A systematic literature review of machine learning in online personal health data.

Authors:
Zhijun Yin
Zhijun Yin
Vanderbilt University
Nashville | United States
Lina M Sulieman
Lina M Sulieman
Vanderbilt University Medical Center
Nashville | United States
Bradley A Malin
Bradley A Malin
Vanderbilt University
Lake Success | United States

J Am Med Inform Assoc 2019 Jun;26(6):561-576

Department of Biomedical Informatics, Vanderbilt University Medical Center, Nashville, Tennessee, USA.

Objective: User-generated content (UGC) in online environments provides opportunities to learn an individual's health status outside of clinical settings. However, the nature of UGC brings challenges in both data collecting and processing. The purpose of this study is to systematically review the effectiveness of applying machine learning (ML) methodologies to UGC for personal health investigations.

Materials And Methods: We searched PubMed, Web of Science, IEEE Library, ACM library, AAAI library, and the ACL anthology. We focused on research articles that were published in English and in peer-reviewed journals or conference proceedings between 2010 and 2018. Publications that applied ML to UGC with a focus on personal health were identified for further systematic review.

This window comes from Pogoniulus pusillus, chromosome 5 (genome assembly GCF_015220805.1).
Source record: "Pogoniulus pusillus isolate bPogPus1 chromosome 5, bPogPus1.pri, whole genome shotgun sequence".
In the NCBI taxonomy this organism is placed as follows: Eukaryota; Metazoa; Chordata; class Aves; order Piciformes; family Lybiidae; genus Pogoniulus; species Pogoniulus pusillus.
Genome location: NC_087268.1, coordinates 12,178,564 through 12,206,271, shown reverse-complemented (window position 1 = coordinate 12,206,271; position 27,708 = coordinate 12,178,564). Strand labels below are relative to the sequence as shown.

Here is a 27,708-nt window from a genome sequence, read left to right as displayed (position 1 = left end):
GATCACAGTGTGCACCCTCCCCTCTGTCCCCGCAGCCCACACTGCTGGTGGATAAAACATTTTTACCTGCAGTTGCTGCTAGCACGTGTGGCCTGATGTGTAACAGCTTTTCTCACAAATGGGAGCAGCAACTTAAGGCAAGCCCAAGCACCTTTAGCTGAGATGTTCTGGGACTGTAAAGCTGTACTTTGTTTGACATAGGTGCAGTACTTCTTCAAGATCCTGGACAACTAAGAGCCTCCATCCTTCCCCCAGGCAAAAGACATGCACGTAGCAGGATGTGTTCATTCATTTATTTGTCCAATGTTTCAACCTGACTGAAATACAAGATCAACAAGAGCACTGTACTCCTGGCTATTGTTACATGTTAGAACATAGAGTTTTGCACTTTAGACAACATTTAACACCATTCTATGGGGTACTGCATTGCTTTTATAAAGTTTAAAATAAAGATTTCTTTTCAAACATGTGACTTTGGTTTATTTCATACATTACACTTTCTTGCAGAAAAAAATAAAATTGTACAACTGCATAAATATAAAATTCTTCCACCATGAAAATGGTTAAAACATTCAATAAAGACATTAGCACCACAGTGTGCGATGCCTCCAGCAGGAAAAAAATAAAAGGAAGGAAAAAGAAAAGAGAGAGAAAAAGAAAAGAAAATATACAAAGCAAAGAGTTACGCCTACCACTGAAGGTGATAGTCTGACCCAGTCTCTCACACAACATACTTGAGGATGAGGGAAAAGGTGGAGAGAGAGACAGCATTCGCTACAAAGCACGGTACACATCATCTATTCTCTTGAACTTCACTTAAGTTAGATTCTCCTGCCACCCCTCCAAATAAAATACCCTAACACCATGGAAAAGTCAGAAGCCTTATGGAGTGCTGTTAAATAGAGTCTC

Results: We identified 103 eligible studies which we summarized with respect to 5 research categories, 3 data collection strategies, 3 gold standard dataset creation methods, and 4 types of features applied in ML models. Popular off-the-shelf ML models were logistic regression (n = 22), support vector machines (n = 18), naive Bayes (n = 17), ensemble learning (n = 12), and deep learning (n = 11). The most investigated problems were mental health (n = 39) and cancer (n = 15). Common health-related aspects extracted from UGC were treatment experience, sentiments and emotions, coping strategies, and social support.

Conclusions: The systematic review indicated that ML can be effectively applied to UGC in facilitating the description and inference of personal health. Future research needs to focus on mitigating bias introduced when building study cohorts, creating features from free text, improving clinical creditability of UGC, and model interpretability.

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Source
https://academic.oup.com/jamia/advance-article/doi/10.1093/j
Publisher Site
http://dx.doi.org/10.1093/jamia/ocz009DOI Listing
June 2019
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(Supplied by CrossRef)

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